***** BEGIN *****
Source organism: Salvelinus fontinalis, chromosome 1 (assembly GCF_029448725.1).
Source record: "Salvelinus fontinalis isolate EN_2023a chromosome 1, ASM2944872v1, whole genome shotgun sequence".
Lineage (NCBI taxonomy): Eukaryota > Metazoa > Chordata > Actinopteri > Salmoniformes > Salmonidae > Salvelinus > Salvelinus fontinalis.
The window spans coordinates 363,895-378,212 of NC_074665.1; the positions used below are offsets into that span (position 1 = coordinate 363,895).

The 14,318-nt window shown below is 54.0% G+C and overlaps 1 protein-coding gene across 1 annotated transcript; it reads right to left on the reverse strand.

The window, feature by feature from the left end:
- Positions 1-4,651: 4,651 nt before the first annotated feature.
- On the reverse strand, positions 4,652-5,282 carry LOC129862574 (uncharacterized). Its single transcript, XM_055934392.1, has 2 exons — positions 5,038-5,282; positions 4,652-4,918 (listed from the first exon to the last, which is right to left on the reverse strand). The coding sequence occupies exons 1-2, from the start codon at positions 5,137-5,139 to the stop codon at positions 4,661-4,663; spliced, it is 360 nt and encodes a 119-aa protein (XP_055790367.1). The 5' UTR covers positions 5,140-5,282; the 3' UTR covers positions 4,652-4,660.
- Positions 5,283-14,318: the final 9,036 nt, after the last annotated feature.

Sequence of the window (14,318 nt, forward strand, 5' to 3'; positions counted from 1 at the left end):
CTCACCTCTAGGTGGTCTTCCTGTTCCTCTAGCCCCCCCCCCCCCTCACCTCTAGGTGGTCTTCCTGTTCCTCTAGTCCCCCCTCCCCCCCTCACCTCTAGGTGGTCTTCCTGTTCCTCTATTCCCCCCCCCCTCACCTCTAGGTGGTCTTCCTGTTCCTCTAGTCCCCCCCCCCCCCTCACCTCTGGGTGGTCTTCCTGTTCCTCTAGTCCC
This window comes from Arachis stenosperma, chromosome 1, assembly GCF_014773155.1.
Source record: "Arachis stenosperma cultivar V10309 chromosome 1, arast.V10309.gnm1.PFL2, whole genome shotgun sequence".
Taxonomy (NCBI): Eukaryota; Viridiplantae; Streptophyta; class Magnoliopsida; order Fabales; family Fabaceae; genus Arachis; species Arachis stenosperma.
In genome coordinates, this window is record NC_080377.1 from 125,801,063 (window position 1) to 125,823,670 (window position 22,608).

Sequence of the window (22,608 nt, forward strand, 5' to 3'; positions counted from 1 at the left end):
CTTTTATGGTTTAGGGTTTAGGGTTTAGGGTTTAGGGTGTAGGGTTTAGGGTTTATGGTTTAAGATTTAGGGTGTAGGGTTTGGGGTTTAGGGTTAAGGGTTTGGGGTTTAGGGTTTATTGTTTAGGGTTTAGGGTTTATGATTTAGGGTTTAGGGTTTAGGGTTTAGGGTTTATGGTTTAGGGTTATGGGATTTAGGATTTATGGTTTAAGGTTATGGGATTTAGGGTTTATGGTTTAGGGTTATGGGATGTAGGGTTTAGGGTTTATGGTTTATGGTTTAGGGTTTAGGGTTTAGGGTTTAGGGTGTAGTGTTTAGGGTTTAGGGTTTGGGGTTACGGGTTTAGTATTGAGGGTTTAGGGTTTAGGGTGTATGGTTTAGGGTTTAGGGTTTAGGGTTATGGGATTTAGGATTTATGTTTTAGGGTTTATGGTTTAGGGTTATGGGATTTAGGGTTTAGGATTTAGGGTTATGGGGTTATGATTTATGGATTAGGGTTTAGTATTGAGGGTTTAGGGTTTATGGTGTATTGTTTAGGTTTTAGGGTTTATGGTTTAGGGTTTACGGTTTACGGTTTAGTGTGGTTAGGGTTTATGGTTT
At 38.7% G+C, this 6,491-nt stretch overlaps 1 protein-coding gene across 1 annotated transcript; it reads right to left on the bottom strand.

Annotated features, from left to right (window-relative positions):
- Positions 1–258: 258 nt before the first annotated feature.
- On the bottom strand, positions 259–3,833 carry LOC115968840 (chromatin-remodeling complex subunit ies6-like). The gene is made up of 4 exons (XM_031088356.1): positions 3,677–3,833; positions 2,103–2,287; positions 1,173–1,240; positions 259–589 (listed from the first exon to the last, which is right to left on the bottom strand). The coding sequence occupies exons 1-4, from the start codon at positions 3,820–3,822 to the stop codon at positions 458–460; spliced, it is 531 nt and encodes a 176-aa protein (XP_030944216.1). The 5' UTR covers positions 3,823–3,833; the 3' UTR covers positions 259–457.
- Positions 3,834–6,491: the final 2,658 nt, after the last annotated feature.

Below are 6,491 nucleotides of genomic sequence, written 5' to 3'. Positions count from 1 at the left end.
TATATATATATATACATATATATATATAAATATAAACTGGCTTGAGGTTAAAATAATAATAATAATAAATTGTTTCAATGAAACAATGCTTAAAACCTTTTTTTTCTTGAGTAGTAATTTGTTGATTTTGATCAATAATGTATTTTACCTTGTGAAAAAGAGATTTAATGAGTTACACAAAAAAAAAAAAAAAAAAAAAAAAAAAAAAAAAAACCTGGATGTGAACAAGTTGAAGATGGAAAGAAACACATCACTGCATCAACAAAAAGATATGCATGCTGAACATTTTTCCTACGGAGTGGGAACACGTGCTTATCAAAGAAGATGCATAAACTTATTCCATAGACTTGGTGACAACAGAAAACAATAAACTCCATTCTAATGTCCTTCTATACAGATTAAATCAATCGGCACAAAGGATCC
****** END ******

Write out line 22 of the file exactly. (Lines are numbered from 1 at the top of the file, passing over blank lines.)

- Positions 3,834–6,491: the final 2,658 nt, after the last annotated feature.